Subject: Re: New spl level: splsched()
To: Erik E. Fair <>
From: Jonathan Stone <jonathan@DSG.Stanford.EDU>
List: tech-kern
Date: 03/03/1997 00:46:46
>Isn't it time we started using a new mutual exclusion technique that is
>semaphore based, instead of interrupt based? We're going to need that if we
>ever have any SMP aspirations.

Yes, that  would be cool.

But IMHO it's fair to consider this change a step along that path.
It's well-known in the OS community that a ``single big lock'' is not
hot.  There's a signficiant gain to going to two (or three) locks: one
for the process queue, and one for the `file system', and maybe other
things, depending.  (And of course  malloc).

I would be very happy to see interrupt-based mutual-exclusion changes
to the kernel, if those changes help partition the regions where
mutual exclusion is required, in a way that naturally corresponds to
separate mutexes for the relevant data structures.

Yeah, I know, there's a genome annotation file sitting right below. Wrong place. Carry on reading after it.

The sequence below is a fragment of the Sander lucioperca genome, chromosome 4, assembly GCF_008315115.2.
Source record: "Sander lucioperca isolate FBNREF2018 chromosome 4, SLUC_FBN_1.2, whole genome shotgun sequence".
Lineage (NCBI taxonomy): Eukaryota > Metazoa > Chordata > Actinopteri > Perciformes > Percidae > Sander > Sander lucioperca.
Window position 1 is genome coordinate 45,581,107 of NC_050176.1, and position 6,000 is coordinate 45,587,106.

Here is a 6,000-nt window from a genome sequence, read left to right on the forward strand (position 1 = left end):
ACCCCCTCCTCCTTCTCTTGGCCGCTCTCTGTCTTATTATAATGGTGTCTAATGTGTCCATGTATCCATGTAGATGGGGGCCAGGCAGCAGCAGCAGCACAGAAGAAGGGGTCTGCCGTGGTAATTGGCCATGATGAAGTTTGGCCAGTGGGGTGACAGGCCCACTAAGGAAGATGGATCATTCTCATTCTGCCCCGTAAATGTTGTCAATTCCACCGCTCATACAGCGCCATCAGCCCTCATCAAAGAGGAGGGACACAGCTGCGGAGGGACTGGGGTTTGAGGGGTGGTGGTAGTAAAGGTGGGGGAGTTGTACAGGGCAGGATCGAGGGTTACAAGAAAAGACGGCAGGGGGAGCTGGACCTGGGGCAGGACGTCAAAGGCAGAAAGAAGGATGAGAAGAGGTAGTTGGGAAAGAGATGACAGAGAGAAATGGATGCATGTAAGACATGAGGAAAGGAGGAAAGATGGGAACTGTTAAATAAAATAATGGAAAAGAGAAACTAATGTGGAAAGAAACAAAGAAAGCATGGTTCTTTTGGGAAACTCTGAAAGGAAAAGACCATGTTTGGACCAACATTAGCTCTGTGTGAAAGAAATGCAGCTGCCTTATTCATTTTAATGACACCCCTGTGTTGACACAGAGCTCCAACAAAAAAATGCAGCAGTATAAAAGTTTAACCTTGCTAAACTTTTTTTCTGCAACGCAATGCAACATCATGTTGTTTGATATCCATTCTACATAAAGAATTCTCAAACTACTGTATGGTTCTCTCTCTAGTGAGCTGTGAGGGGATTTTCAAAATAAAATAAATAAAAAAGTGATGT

I don't know if Charles has thought about that, but it wouldn't
surprise me.

The folklore in the field is that a common progression for OSes
from single-CPU to multiprocessor is something like: 

"one big lock around the OS" -> 

  "a few locks" ->

    Measurement that shows lots of performance loss due to inter-CPU
    cache misses (on mbufs, CPU-switched processes, etc), ->

    "per-CPU pools of memory, short-term process scheduling queus, etc.,
     with longer-term scheduling of processes and memory to achieve
    reasonable fairness" ->

      screamingly fast CPUs that are so far away from memory (21264, R10K)
      that more radical techniques,  like non-blocking synchronization,
      start to  make sense

So, perhaps these changes can help us skip the first step and get
directly to the second. ;)